Water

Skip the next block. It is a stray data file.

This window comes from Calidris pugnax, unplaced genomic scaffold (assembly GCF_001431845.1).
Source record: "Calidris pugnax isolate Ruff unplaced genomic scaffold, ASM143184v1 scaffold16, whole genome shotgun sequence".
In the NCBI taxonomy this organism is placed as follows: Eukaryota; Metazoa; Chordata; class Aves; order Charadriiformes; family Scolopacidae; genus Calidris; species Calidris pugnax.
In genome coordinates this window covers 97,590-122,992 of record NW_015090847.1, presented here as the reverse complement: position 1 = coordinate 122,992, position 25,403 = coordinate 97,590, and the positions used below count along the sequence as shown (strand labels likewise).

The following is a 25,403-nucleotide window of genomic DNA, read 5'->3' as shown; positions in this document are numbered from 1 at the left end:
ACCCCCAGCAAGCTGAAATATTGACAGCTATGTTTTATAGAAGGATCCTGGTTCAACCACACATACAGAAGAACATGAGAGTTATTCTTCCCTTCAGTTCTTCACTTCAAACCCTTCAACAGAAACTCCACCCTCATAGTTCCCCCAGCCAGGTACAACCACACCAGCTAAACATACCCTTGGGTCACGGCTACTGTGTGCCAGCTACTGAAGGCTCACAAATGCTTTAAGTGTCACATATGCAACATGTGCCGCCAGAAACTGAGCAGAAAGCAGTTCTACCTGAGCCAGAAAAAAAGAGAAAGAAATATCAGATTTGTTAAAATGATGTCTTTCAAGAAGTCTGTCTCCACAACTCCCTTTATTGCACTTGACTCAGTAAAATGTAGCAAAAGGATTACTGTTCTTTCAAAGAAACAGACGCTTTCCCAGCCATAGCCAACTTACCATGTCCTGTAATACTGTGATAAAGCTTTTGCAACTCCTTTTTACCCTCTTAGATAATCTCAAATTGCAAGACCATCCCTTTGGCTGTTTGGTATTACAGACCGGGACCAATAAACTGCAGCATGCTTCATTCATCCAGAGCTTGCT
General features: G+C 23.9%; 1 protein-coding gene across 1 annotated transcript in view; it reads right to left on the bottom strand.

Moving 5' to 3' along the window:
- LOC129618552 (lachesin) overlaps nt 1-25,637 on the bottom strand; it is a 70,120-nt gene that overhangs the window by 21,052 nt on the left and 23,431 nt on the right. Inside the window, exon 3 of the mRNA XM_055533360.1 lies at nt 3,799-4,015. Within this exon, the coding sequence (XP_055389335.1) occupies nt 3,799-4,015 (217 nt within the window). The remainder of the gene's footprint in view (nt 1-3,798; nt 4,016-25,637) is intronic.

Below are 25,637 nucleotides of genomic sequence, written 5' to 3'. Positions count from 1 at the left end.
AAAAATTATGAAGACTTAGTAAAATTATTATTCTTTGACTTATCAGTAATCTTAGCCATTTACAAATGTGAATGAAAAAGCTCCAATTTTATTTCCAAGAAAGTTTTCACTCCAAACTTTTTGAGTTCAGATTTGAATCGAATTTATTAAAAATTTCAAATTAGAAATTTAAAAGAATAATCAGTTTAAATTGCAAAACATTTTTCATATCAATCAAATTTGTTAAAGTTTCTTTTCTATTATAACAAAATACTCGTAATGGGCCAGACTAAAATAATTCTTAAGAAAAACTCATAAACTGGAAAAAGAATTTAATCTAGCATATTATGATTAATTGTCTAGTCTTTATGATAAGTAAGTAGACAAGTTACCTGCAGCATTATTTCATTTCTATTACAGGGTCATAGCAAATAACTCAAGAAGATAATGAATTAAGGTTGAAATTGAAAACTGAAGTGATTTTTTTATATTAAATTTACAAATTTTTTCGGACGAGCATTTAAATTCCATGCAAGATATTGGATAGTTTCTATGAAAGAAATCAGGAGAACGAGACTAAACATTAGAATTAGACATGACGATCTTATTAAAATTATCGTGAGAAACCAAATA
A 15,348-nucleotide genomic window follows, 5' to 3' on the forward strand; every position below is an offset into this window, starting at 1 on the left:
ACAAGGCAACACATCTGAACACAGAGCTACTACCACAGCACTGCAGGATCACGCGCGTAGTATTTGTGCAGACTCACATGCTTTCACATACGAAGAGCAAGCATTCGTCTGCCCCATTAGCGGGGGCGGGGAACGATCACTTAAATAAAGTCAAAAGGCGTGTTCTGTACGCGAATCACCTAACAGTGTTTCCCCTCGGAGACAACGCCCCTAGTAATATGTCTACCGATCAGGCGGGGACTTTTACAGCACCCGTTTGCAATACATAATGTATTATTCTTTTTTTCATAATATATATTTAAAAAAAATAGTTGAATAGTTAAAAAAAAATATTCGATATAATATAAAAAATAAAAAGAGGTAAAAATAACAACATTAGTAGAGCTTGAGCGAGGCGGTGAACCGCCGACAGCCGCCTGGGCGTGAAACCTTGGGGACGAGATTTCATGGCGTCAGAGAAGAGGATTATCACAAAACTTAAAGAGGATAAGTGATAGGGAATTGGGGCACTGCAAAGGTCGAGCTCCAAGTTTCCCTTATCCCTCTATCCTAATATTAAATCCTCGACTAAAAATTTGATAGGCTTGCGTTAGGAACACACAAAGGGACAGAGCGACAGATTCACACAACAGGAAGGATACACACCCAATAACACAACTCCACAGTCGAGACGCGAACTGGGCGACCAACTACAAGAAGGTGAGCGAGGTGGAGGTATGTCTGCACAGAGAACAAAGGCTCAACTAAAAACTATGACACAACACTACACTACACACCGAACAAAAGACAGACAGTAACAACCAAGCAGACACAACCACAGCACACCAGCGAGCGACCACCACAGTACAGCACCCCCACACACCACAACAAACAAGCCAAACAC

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* Greening Household Behaviour: Overview from the 2011 Survey. Organisation for Economic Co-operation and Development. Paris: OECD, July 2013, 308p, $77pb with e-book. Governments of OECD countries have introduced a wide variety of measures to encourage citizens to consider environmental impacts in their purchases and practices. Developing growth strategies that promote greener lifestyles requires a good understanding of the factors that affect people's behavior towards the environment. OECD took periodic surveys of >10,000 households in 11 countries (Australia, Canada, Chile, France, Israel, Japan, Korea, the Netherlands, Spain, Sweden and Switzerland), covering five specific household behavior areas (energy use, food consumption, transport choices, waste and recycling, and water use). Calls for providing the right economic incentives for influencing household decisions. "Soft" measures such as labeling and public information campaigns also have a significant complementary role to play. Spurring desirable behavior change requires a mix of instruments. (GREEN LIFESTYLES * HOUSEHOLD GREEN BEHAVIOR * ENERGY * FOOD * WATER * WASTE)